Sometime in the not-to-distant future, smartphones may help humans bridge those pesky linguistic and cultural barriers that always seem to cause so much trouble. At least that's Google's goal with Translate for Android, a free app that can help travelers better communicate with the locals, and vice versa. A new version of Translate debuted Wednesday, one with several interface tweaks designed to improve usability.
Like the original version of Translate, which arrived a year ago, the update is a rough-around-the-edges app that provides machine translation for 53 languages. The translations may not be perfect, but they'll do in a pinch, particularly when no other options (aside from hand gestures) are available.
The update features an improved interface with new icons and enhanced dropdown boxes to help you select the languages you'd like to translate. It also includes the intriguing Conversation Mode, an "experimental" tool that currently works only between English and Spanish. To use it, press the microphone button and start speaking; the app then translates your words and reads them out loud. Your conversation pal can do the same in his/her language.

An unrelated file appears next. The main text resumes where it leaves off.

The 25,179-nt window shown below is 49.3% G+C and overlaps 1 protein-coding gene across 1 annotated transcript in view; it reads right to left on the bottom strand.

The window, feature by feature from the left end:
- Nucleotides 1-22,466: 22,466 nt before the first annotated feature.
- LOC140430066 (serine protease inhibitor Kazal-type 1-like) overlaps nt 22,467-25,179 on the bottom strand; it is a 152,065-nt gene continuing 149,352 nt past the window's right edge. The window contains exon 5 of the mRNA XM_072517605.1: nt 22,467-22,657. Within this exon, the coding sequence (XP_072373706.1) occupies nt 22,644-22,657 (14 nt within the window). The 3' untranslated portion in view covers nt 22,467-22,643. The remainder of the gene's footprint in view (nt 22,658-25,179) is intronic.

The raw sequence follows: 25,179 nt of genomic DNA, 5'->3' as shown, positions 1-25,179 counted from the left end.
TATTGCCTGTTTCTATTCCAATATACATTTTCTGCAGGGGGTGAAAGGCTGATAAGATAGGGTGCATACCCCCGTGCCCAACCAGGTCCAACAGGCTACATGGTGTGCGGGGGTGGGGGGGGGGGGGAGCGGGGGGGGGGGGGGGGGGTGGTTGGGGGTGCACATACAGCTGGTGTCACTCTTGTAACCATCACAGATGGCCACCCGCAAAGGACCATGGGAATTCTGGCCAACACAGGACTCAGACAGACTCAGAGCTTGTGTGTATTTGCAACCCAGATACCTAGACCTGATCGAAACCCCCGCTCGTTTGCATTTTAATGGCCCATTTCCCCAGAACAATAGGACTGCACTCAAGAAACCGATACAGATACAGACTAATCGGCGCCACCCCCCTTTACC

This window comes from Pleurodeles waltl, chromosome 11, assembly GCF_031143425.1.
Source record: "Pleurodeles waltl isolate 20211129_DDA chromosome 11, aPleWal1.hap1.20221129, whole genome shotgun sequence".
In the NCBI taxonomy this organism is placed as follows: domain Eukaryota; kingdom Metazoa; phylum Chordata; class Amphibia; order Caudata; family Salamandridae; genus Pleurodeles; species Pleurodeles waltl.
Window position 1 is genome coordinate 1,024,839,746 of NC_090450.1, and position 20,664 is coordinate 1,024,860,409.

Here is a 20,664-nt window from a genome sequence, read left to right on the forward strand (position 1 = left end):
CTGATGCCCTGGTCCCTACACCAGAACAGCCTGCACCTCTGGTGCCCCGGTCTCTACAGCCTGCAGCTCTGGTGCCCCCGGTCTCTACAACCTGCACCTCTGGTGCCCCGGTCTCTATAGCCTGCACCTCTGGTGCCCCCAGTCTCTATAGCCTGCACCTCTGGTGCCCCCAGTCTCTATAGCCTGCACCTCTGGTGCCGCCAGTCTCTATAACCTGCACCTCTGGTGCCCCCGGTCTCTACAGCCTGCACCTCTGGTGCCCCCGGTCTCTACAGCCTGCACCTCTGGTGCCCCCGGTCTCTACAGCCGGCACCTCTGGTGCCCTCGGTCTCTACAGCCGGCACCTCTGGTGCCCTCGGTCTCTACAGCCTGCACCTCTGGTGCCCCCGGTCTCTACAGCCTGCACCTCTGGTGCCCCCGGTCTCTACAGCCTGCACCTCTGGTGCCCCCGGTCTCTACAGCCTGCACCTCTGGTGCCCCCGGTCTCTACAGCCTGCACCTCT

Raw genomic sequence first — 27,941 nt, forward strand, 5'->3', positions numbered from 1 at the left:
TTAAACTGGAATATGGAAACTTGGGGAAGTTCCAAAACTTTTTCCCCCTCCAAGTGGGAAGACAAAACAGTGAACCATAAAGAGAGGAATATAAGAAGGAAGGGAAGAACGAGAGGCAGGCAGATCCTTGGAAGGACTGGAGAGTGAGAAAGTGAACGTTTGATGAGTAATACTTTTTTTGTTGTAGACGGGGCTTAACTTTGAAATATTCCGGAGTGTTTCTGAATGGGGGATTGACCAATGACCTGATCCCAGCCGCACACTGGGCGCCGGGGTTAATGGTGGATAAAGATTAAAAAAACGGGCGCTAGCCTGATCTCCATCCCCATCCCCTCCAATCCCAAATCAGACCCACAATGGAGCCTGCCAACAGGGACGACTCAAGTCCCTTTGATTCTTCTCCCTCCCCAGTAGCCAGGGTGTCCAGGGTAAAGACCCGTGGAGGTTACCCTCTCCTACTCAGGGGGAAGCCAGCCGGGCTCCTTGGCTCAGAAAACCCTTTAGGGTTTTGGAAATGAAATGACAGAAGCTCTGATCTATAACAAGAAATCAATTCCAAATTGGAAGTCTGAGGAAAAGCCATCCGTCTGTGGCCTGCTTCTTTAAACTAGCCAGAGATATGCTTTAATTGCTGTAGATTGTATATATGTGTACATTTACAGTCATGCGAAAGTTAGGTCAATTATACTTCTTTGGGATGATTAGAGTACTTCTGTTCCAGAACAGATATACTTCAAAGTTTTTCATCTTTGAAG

Google acknowledges that Conversation Mode is alpha technology and far from perfect. For instance, "regional accents, background noise or rapid speech may make it difficult to understand what you're saying," blogs Google Translate product manager Awaneesh Verma. Still, the feature has potential to "break down language barriers" worldwide.
Translate supports voice input for 15 languages. It works on devices running Android 2.1 and above.
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